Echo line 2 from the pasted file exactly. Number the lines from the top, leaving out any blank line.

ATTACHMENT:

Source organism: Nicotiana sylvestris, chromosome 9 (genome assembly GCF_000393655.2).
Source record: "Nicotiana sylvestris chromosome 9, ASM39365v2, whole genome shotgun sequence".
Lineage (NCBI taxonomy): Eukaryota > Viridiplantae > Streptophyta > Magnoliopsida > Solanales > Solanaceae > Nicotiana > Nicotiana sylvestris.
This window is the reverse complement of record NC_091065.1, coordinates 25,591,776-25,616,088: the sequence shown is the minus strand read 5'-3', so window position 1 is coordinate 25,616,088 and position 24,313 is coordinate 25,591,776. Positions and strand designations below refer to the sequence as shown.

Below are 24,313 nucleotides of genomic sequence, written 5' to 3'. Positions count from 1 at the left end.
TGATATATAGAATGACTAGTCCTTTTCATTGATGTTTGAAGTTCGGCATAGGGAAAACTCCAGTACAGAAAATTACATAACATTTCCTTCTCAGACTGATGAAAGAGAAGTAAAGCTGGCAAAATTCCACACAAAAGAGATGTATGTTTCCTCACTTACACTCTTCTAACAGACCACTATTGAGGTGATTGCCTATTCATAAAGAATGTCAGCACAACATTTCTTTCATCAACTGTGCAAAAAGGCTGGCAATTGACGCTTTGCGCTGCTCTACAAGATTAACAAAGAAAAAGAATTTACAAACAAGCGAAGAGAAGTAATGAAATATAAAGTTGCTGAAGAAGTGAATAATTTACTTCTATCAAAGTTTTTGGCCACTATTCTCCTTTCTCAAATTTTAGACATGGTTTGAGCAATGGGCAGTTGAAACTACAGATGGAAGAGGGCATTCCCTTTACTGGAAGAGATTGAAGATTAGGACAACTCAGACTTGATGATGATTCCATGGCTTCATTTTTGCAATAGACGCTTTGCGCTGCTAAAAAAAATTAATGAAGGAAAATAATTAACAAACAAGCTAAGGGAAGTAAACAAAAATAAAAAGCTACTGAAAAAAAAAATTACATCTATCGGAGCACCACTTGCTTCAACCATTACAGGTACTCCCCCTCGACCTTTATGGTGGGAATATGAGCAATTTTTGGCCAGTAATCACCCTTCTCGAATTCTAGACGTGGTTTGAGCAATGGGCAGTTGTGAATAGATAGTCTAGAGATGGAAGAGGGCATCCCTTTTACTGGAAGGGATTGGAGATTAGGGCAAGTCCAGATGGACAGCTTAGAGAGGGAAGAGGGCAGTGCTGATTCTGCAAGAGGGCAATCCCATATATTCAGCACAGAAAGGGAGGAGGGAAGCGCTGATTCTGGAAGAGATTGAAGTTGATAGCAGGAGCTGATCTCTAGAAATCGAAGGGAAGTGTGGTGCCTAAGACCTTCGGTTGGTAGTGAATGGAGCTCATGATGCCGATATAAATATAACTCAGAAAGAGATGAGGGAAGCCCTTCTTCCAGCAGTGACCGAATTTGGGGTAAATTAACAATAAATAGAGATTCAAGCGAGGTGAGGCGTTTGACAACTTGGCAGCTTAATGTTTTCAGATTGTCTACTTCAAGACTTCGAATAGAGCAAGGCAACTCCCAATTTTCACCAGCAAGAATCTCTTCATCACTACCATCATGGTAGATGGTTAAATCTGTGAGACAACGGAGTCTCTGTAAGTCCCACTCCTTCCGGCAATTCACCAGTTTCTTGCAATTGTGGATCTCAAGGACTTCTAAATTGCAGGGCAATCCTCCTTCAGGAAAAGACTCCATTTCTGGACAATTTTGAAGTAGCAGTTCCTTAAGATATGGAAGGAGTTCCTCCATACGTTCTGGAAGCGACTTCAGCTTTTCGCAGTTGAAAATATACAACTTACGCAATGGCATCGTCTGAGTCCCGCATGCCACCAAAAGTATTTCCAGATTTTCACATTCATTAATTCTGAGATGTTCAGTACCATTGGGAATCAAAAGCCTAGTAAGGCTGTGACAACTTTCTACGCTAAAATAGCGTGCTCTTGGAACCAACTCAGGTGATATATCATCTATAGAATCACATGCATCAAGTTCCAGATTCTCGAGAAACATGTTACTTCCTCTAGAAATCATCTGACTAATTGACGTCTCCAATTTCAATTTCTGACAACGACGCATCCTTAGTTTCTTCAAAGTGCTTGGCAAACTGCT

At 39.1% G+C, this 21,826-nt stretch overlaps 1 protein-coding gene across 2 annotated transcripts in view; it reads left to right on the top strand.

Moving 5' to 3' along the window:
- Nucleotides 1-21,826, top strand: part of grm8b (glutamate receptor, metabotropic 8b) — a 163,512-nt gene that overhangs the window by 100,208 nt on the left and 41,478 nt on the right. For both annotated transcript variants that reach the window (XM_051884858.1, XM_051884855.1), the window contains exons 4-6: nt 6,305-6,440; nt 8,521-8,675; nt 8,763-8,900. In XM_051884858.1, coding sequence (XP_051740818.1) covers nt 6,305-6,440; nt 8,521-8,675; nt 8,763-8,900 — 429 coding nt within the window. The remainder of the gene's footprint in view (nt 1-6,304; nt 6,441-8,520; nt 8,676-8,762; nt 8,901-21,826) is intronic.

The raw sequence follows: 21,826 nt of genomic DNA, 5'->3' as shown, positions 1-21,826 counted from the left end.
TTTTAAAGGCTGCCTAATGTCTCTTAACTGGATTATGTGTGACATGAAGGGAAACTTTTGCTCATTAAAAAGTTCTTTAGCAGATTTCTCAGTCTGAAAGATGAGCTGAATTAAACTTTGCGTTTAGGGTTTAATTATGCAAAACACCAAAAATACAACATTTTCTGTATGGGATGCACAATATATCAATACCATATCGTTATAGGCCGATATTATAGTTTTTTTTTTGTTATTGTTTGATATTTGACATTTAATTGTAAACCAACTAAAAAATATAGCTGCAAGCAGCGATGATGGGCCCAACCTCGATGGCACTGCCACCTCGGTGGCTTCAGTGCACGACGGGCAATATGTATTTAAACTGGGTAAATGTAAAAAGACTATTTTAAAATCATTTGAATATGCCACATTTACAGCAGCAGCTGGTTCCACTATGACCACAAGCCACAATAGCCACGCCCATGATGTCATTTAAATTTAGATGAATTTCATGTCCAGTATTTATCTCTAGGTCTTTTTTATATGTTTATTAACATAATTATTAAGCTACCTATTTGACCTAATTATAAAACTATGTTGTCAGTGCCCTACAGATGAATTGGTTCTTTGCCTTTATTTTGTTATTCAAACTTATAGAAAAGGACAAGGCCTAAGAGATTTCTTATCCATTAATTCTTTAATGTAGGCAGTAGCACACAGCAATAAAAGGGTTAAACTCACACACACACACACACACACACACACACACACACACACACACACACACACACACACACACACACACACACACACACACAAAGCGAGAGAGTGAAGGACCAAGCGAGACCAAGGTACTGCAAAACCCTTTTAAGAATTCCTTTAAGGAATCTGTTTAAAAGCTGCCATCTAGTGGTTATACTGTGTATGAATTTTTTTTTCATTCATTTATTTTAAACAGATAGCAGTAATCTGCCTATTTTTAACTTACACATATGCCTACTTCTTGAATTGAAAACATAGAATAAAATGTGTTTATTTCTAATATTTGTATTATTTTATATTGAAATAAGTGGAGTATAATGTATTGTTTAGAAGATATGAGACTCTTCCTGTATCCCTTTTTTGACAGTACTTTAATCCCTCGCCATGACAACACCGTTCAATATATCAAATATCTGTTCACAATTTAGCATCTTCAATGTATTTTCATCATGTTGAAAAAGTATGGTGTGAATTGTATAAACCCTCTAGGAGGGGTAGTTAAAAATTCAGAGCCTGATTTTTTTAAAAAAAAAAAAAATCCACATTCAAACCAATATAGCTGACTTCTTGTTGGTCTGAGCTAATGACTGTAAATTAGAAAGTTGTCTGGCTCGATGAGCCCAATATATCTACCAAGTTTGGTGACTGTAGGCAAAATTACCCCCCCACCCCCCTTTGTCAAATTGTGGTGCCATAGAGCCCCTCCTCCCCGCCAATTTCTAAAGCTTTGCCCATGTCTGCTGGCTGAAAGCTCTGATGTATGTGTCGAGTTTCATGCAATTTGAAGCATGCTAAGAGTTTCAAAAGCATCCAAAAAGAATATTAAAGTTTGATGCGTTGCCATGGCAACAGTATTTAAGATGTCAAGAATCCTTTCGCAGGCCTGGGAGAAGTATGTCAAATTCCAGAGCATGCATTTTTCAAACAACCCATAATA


Source record: "Nicotiana sylvestris chromosome 9, ASM39365v2, whole genome shotgun sequence".